4294 the predictor should be an n bit shift register

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4.29.4 The predictor should be an N-bit shiftregister, where N is the number of branch outcomes in the target pattern. The shiftregister should be initialized with the pattern itself (0 for NT, 1 for T), and the prediction is always the value in the leftmost bit of the shiftregister. The register should be shifted after each predicted branch. 4.29.5 Since the predictor’s output is always the opposite of the actual outcome of the branch instruction, the accuracy is zero. 4.29.6 The predictor is the same as in part d, except that it should compare its prediction to the actual outcome and invert (logical NOT) all the bits in the shiftregister if the prediction is incorrect. This predictor still always perfectly predicts the given pattern. For the opposite pattern, the first prediction will be incorrect, so the predictor’s state is inverted and after that the predictions are always correct. Overall, there is no warm-up period for the given pattern, and the warm-up period for the opposite pattern is only one branch.
Chapter 4 Solutions S-174.304.30.1 4.30.2 The Mux that selects the next PC must have inputs added to it. Each input is a constant address of an exception handler. The exception detectors must be added to the appropriate pipeline stage and the outputs of these detectors must be used to control the pre-PC Mux, and also to convert to NOPs instructions that are already in the pipeline behind the exception-triggering instruction. 4.30.3 Instructions are fetched normally until the exception is detected. When the exception is detected, all instructions that are in the pipeline after the first instruction must be converted to NOPs. As a result, the second instruction never completes and does not affect pipeline state. In the cycle that immediately follows the cycle in which the exception is detected, the processor will fetch the first instruction of the exception handler. 4.30.4 This approach requires us to fetch the address of the handler from memory. We must add the code of the exception to the address of the exception vector table, read the handler’s address from memory, and jump to that address. One way of doing this is to handle it like a special instruction that puts the address in EX, loads the handler’s address in MEM, and sets the PC in WB. 4.30.5 We need a special instruction that allows us to move a value from the (exception) Cause register to a general-purpose register. We must first save the general-purpose register (so we can restore it later), load the Cause register into it, add the address of the vector table to it, use the result as an address for a load that gets the address of the right exception handler from memory, and finally jump to that handler.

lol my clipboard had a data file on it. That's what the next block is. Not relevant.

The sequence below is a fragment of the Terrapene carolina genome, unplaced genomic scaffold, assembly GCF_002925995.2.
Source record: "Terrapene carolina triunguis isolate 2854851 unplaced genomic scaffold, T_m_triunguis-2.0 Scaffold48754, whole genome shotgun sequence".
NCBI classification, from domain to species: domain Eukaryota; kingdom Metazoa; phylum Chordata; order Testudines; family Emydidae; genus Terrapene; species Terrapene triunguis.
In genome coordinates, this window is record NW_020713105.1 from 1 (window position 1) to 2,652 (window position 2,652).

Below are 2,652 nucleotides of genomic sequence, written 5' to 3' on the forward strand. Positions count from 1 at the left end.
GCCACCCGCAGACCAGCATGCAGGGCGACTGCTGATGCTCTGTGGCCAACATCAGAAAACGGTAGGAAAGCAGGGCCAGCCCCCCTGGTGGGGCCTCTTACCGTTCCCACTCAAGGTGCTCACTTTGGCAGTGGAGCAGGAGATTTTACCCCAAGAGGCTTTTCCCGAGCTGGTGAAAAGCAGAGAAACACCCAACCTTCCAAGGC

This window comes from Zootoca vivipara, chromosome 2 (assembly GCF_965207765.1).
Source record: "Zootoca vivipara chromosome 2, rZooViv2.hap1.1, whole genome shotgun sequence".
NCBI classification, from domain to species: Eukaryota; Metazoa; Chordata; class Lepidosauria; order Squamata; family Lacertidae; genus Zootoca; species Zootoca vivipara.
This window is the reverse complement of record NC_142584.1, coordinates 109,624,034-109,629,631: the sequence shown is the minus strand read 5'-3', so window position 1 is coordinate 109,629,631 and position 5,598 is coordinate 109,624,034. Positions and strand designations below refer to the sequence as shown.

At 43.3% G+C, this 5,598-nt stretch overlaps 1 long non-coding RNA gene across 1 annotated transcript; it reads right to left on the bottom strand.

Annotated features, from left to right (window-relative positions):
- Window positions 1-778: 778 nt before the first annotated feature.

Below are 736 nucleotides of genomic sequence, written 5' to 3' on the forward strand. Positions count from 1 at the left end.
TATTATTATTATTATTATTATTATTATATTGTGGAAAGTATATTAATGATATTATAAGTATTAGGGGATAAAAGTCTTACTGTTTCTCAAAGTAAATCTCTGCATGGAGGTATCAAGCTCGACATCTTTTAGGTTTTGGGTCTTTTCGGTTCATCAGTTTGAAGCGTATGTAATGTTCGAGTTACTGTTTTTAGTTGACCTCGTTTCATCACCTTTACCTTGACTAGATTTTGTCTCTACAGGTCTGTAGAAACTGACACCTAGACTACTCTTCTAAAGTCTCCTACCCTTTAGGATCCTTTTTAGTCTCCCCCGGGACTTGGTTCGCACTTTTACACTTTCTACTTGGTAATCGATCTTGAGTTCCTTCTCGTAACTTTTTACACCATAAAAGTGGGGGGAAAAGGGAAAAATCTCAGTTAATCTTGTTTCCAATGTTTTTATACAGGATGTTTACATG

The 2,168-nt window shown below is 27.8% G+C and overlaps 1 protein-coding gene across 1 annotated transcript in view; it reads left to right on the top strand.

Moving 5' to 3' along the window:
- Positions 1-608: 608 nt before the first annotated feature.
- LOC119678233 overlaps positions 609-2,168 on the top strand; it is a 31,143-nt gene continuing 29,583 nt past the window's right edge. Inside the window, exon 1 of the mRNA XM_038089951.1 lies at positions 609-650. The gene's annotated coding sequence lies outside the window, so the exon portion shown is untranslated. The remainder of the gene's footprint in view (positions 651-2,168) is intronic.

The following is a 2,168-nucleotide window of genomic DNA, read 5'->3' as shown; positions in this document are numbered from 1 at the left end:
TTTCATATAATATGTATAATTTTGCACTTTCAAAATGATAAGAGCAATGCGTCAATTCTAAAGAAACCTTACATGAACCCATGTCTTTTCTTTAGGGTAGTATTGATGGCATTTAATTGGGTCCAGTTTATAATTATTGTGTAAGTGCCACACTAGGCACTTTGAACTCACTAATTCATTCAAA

4.314.31.1 1  2  3  4  5  6  7  8  9 10 11 12 13 14 15 16 17 18 19 20 21 22 23 24 25 26 27 28 29 30 31 MOV X5, XZR IF ID EX ME WB B ENT IF ID EX ME WB CMP X5, X6 IF ID EX ME WB <not filled> B.NE TOP IF .. ID EX ME WB <not filled> LSL X10, X5, #3 .. IF ID EX ME WB <not filled> ADD X11, X1, X10 IF ID EX ME WB <not filled> LDUR X12, [X11, #0] IF ID EX ME WB <not filled> LDUR X13, [X11, #8] IF ID EX ME WB <not filled>

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